The history of relations between Ethiopia and Sudan reveals that there has never been any serious border or territorial dispute between the two countries. We are, of course, keenly aware that Ethiopian and Sudanese governments have reached agreements in principle in the past to demarcate the common boundary between their two countries. But an agreement in principle to demarcate the boundary is a far cry from a decision to give away what is legitimately ours on the basis of a colonial-era and imaginary line that Ethiopia has never accepted as a legitimate basis for drawing the common boundary. We also find it surprising and disconcerting that the Republic of the Sudan, which after all is the biggest country in Africa, and which has a highly favorable land: man ratio, seeks territorial aggrandizement at Ethiopia’s expense.
Your Excellency, we wish to reiterate to you that Meles has no power and authority to cede sovereign Ethiopian territory without the consent of the people of Ethiopia. Nowhere does even the tailor-made constitution imposed by the TPLF on the Ethiopian people give Meles the authority to cede sovereignty. Neither the national parliament nor the affected states of the federation have debated or ratified his decision to cede our lands. As a matter of fact, the whole process of territorial cession was guarded with the utmost secrecy by Meles until the inhabitants of the affected region were one day forcibly removed from their farms and their homes, and their farming equipment and their crops were vandalized by Sudanese troops. This is certainly no way to demarcate an international boundary. It is a process we have witnessed before in the context of the Eritrea-Ethiopia boundary dispute. Both reveal the same flawed process at work, one that is so tainted with fraud and so devoid of legitimacy that it could never yield a valid, stable and durable settlement of a contested international boundary.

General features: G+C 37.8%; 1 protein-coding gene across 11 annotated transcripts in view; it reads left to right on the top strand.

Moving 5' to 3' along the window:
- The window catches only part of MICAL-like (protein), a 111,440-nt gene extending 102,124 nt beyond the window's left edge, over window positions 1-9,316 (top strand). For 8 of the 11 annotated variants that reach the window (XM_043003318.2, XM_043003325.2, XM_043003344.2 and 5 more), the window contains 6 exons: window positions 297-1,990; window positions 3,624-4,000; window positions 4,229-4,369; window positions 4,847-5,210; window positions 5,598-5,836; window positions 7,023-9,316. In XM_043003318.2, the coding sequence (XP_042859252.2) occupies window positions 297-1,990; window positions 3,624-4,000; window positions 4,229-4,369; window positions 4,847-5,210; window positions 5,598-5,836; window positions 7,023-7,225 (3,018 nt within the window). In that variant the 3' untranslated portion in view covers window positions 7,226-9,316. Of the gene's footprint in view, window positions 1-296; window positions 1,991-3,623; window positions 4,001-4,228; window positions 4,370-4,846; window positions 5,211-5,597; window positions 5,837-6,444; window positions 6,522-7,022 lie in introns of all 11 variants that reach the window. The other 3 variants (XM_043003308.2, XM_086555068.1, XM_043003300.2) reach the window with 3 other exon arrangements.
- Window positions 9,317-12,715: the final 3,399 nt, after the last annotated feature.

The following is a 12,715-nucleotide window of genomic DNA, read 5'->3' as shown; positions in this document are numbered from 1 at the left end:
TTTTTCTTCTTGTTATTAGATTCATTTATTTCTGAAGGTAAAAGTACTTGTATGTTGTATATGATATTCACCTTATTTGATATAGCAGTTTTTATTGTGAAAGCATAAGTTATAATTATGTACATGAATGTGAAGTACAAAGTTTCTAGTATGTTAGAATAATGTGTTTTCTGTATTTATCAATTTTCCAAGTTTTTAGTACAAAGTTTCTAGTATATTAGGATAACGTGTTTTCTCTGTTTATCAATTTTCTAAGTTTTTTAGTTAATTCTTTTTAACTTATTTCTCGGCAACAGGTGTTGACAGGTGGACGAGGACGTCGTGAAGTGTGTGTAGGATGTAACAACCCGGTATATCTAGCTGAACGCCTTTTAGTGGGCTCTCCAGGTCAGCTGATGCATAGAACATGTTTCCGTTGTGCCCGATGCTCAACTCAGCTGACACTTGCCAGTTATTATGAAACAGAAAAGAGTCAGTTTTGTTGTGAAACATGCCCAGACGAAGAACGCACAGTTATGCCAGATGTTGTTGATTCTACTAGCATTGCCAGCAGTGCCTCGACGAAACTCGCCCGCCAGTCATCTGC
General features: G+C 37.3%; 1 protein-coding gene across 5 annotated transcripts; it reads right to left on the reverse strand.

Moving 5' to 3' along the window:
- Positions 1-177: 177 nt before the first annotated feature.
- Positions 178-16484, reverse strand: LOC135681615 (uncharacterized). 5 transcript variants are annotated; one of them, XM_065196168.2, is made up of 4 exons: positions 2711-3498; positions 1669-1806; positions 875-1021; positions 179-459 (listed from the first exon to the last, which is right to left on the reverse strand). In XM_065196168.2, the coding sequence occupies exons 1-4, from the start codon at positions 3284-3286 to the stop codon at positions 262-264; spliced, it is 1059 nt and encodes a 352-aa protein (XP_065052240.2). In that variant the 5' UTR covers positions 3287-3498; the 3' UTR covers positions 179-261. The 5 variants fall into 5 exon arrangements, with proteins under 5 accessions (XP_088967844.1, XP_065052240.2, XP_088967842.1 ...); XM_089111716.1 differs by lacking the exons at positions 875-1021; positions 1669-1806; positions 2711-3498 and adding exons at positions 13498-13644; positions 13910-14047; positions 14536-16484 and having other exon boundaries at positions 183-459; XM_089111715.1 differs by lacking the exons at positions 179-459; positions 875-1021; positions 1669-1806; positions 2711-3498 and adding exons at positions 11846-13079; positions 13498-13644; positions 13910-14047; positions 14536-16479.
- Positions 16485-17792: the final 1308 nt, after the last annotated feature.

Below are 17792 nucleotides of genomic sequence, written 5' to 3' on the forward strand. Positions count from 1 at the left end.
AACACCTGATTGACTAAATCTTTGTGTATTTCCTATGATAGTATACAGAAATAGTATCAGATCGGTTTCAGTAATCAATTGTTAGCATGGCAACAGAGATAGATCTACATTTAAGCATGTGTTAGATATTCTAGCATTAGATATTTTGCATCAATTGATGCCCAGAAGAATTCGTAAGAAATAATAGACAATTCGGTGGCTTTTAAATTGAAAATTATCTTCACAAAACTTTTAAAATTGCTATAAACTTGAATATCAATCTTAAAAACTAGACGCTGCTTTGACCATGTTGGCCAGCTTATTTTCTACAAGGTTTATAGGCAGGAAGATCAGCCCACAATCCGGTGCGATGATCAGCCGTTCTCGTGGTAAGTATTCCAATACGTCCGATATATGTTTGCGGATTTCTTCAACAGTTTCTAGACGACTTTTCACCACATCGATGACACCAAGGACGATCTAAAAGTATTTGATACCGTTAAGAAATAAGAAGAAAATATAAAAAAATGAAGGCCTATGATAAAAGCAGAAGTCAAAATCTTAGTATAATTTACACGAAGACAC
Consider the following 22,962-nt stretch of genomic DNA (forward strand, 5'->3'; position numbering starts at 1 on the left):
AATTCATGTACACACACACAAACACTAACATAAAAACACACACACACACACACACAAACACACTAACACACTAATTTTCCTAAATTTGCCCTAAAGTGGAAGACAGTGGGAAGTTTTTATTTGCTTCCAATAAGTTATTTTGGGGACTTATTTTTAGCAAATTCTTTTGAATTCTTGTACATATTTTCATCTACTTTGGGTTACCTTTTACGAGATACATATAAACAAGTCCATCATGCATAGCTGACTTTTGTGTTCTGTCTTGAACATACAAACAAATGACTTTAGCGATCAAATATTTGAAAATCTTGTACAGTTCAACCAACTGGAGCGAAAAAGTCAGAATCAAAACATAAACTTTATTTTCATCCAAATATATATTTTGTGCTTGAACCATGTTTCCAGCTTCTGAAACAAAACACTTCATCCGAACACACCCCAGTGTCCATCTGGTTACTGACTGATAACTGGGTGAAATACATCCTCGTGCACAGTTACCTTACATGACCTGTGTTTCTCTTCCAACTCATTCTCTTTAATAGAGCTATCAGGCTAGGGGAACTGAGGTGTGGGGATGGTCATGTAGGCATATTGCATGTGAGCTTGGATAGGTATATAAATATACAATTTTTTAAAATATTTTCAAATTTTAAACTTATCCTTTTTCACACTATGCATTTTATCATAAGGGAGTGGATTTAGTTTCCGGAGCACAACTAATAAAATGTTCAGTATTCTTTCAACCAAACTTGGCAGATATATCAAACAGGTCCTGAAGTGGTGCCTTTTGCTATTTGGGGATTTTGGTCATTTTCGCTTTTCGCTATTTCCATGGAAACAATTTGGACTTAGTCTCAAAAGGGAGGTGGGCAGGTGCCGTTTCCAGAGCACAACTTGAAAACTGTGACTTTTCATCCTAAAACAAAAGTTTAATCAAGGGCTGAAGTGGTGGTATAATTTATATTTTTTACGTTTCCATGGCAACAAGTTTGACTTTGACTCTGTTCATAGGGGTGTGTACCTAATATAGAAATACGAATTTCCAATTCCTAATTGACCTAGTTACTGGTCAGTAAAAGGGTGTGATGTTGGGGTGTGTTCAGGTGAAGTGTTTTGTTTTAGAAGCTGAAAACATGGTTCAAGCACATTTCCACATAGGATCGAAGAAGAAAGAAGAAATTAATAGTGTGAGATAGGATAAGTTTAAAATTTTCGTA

Equally egregious is the treatment of Ethiopian refugees in the Sudan. The Republic of the Sudan is party to the 1951 Geneva Convention Relating to the Status of Refugees, the 1967 U.N. Protocol Governing the Status of Refugees, the African Charter on Human and Peoples Rights, and the Convention Governing the Specific Aspects of Refugee Problems in Africa. Yet, in violation of all these international instruments, Ethiopian refugees who were granted political asylum by the Sudanese Government, and who had lived in the Sudan for many years, were mistreated, imprisoned and tortured and eventually handed over to the Ethiopian regime, where they are now languishing in prison. We now can see that this was done as a prelude to and as part of the border deal. Apparently, the TPLF considered it expedient to secure the custody of those individuals whom it regarded as likely to raise a national hue and cry over the alienation of Ethiopia’s territory. Some of these individuals hail from the disputed area, are very familiar with the historical boundary, and would not accept any unilateral modification without stiff resistance.
We therefore urge the Government of the Sudan to:
US Department of State
US House of Representatives
United Nations Secretary General
President of the Security Council
Embassy of the African Union
Delegation of the European Commission
The League of Arab States
Embassy of the People’s Republic of China
Embassy of Kenya
Embassy of the United republic of Tanzania
Embassy of the Federal Republic of Nigeria
The Embassy of the Republic of Zambia
Embassy of the Republic of Mozambique
Embassy of the Republic of Uganda
Embassy of the Russian Federation
Embassy of Japan
Embassy of Canada
Embassy the Republic of India
Embassy of the Republic of Israel
The United Nations High Commissioner for Refugees (UNHCR)